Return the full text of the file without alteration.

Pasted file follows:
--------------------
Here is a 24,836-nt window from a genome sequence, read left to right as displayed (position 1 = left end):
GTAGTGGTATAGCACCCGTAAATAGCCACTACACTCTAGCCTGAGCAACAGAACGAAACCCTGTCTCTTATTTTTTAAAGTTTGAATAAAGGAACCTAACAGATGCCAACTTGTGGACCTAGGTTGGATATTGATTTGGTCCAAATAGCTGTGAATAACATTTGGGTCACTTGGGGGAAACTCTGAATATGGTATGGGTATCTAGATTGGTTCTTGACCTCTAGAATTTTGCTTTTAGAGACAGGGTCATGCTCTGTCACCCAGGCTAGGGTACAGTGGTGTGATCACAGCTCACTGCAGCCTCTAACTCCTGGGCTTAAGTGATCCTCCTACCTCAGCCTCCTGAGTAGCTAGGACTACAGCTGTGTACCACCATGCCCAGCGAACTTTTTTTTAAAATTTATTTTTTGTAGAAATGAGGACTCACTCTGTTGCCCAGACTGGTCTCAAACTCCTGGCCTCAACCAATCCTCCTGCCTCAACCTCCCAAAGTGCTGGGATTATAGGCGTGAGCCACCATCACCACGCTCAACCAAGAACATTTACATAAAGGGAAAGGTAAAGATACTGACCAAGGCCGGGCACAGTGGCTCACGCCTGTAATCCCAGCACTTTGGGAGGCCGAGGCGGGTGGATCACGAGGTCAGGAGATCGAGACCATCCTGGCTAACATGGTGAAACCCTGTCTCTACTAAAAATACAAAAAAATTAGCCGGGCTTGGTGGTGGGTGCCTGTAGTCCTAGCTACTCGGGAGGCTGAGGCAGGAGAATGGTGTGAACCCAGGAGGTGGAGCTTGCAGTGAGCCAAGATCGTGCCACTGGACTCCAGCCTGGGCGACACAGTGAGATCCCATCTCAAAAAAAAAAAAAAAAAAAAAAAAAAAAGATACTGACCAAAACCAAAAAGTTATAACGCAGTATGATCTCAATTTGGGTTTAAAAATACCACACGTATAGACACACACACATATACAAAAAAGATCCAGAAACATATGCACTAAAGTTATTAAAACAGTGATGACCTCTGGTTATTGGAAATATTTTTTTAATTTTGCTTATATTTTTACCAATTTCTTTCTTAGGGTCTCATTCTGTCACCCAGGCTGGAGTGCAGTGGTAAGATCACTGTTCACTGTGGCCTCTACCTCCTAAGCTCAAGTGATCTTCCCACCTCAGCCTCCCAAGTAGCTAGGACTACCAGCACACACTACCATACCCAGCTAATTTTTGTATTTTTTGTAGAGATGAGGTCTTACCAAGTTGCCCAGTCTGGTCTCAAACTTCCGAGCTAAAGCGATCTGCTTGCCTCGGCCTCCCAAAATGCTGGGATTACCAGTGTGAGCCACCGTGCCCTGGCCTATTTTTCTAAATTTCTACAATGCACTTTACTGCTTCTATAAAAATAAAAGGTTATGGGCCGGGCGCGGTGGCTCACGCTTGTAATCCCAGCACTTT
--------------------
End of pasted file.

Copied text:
Here is a 24,836-nt window from a genome sequence, read left to right as displayed (position 1 = left end):
GTAGTGGTATAGCACCCGTAAATAGCCACTACACTCTAGCCTGAGCAACAGAACGAAACCCTGTCTCTTATTTTTTAAAGTTTGAATAAAGGAACCTAACAGATGCCAACTTGTGGACCTAGGTTGGATATTGATTTGGTCCAAATAGCTGTGAATAACATTTGGGTCACTTGGGGGAAACTCTGAATATGGTATGGGTATCTAGATTGGTTCTTGACCTCTAGAATTTTGCTTTTAGAGACAGGGTCATGCTCTGTCACCCAGGCTAGGGTACAGTGGTGTGATCACAGCTCACTGCAGCCTCTAACTCCTGGGCTTAAGTGATCCTCCTACCTCAGCCTCCTGAGTAGCTAGGACTACAGCTGTGTACCACCATGCCCAGCGAACTTTTTTTTAAAATTTATTTTTTGTAGAAATGAGGACTCACTCTGTTGCCCAGACTGGTCTCAAACTCCTGGCCTCAACCAATCCTCCTGCCTCAACCTCCCAAAGTGCTGGGATTATAGGCGTGAGCCACCATCACCACGCTCAACCAAGAACATTTACATAAAGGGAAAGGTAAAGATACTGACCAAGGCCGGGCACAGTGGCTCACGCCTGTAATCCCAGCACTTTGGGAGGCCGAGGCGGGTGGATCACGAGGTCAGGAGATCGAGACCATCCTGGCTAACATGGTGAAACCCTGTCTCTACTAAAAATACAAAAAAATTAGCCGGGCTTGGTGGTGGGTGCCTGTAGTCCTAGCTACTCGGGAGGCTGAGGCAGGAGAATGGTGTGAACCCAGGAGGTGGAGCTTGCAGTGAGCCAAGATCGTGCCACTGGACTCCAGCCTGGGCGACACAGTGAGATCCCATCTCAAAAAAAAAAAAAAAAAAAAAAAAAAAAGATACTGACCAAAACCAAAAAGTTATAACGCAGTATGATCTCAATTTGGGTTTAAAAATACCACACGTATAGACACACACACATATACAAAAAAGATCCAGAAACATATGCACTAAAGTTATTAAAACAGTGATGACCTCTGGTTATTGGAAATATTTTTTTAATTTTGCTTATATTTTTACCAATTTCTTTCTTAGGGTCTCATTCTGTCACCCAGGCTGGAGTGCAGTGGTAAGATCACTGTTCACTGTGGCCTCTACCTCCTAAGCTCAAGTGATCTTCCCACCTCAGCCTCCCAAGTAGCTAGGACTACCAGCACACACTACCATACCCAGCTAATTTTTGTATTTTTTGTAGAGATGAGGTCTTACCAAGTTGCCCAGTCTGGTCTCAAACTTCCGAGCTAAAGCGATCTGCTTGCCTCGGCCTCCCAAAATGCTGGGATTACCAGTGTGAGCCACCGTGCCCTGGCCTATTTTTCTAAATTTCTACAATGCACTTTACTGCTTCTATAAAAATAAAAGGTTATGGGCCGGGCGCGGTGGCTCACGCTTGTAATCCCAGCACTTT